What better way to come in and out of Super Bowl Sunday than by reading the Bible? And even better, by reading a book that features much duplicity, bad behavior by men (including binge drinking and temper tantrums), and a woman who saves her people?
OK, first give Ezra and Nehemiah a skim, noting how they combine to form an interesting picture of a people trying to rebuild themselves on their return from exile: establishing a new Temple, setting up the priesthood all over again, hearing the reading of the Law to remember who they are – it's a poignant picture of the revitalization of a community that was nearly destroyed, and these two books (organized as a single book in Jewish Bibles) cap the sweeping historical narrative we've been working through this past month. As always, focus on the essential stories on the reading schedule - but here I would also suggest a quick look at the last two chapters of Ezra (9-10) and the problematic issue of intermarriage that scapegoats "foreign women." (And don't get lost in the genealogies!)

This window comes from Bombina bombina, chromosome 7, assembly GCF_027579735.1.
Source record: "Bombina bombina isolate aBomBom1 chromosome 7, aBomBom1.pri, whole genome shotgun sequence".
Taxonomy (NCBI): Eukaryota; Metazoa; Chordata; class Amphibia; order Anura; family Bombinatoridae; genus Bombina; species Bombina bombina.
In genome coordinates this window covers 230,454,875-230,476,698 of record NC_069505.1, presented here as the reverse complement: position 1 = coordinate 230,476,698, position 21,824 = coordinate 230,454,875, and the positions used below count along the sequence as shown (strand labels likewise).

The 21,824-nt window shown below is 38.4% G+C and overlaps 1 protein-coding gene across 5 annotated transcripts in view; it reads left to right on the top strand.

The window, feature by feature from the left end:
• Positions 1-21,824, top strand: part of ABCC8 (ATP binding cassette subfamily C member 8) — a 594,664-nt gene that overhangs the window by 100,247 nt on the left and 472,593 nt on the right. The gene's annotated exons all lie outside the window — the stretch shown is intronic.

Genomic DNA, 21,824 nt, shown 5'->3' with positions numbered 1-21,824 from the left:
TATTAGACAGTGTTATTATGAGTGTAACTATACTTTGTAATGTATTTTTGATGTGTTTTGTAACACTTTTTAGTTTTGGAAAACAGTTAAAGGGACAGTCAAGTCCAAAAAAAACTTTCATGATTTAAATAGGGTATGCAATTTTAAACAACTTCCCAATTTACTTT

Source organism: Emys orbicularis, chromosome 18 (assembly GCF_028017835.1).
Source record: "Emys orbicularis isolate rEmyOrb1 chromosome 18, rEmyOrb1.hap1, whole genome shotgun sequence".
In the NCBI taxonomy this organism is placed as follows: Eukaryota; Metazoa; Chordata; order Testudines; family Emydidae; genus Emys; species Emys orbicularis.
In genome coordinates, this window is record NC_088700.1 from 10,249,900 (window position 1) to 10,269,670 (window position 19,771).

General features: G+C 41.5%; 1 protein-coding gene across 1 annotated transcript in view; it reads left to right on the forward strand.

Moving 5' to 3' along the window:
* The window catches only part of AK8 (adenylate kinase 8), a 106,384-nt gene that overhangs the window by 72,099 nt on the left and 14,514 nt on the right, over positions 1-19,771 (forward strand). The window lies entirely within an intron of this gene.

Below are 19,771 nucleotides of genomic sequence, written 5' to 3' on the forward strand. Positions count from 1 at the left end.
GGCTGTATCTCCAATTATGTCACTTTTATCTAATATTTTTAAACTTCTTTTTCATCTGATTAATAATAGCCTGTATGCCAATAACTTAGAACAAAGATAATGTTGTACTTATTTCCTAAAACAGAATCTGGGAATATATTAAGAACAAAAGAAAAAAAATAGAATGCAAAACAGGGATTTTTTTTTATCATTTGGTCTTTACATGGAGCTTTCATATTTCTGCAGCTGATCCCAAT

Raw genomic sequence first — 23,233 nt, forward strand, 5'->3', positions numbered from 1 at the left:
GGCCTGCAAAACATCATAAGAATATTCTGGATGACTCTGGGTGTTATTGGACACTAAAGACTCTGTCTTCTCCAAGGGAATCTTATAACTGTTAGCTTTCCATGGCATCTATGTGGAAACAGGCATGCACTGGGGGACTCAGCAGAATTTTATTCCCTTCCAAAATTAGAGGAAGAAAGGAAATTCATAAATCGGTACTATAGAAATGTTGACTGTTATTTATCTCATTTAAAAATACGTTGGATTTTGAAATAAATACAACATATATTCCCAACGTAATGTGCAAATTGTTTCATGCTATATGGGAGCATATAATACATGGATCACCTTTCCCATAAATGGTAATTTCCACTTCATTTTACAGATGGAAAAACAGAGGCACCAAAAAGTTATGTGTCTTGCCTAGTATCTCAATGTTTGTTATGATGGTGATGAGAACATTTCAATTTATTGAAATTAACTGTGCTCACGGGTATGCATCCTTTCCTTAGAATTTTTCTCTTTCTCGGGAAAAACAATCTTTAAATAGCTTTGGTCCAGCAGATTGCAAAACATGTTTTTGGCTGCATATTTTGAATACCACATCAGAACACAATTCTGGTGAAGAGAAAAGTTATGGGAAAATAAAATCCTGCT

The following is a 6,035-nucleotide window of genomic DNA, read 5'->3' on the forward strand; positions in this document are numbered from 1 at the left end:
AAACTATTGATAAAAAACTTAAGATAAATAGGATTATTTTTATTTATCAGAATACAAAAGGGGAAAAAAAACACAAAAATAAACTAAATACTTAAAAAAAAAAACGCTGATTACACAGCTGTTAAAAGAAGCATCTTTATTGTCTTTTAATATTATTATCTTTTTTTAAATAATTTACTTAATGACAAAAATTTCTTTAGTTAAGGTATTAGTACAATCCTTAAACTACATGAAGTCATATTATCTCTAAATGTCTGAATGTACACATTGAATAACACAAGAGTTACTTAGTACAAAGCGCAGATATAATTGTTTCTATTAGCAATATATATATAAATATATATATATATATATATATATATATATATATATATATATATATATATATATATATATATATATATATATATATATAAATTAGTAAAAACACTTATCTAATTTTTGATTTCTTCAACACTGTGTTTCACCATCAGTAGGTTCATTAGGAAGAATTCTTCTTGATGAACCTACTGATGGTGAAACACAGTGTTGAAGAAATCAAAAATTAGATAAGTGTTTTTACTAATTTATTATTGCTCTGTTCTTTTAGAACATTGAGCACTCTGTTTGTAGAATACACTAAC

But then turn to Esther, the strange and wonderful book to which I was referring in the opening paragraph. Set in the Persian capital, it never mentions God by name, and scholars enjoy debating whether its heroine is a portrait of a proto-feminist learning to wield power or a compliant woman using her subordinate position and "feminine wiles" to get what she wants. You choose! Seriously: Esther invokes an early attempt at a genocide of the Jewish people, yet mixes humor, faith, and quick thinking to provide us with the story that lies behind the Jewish festival of Purim.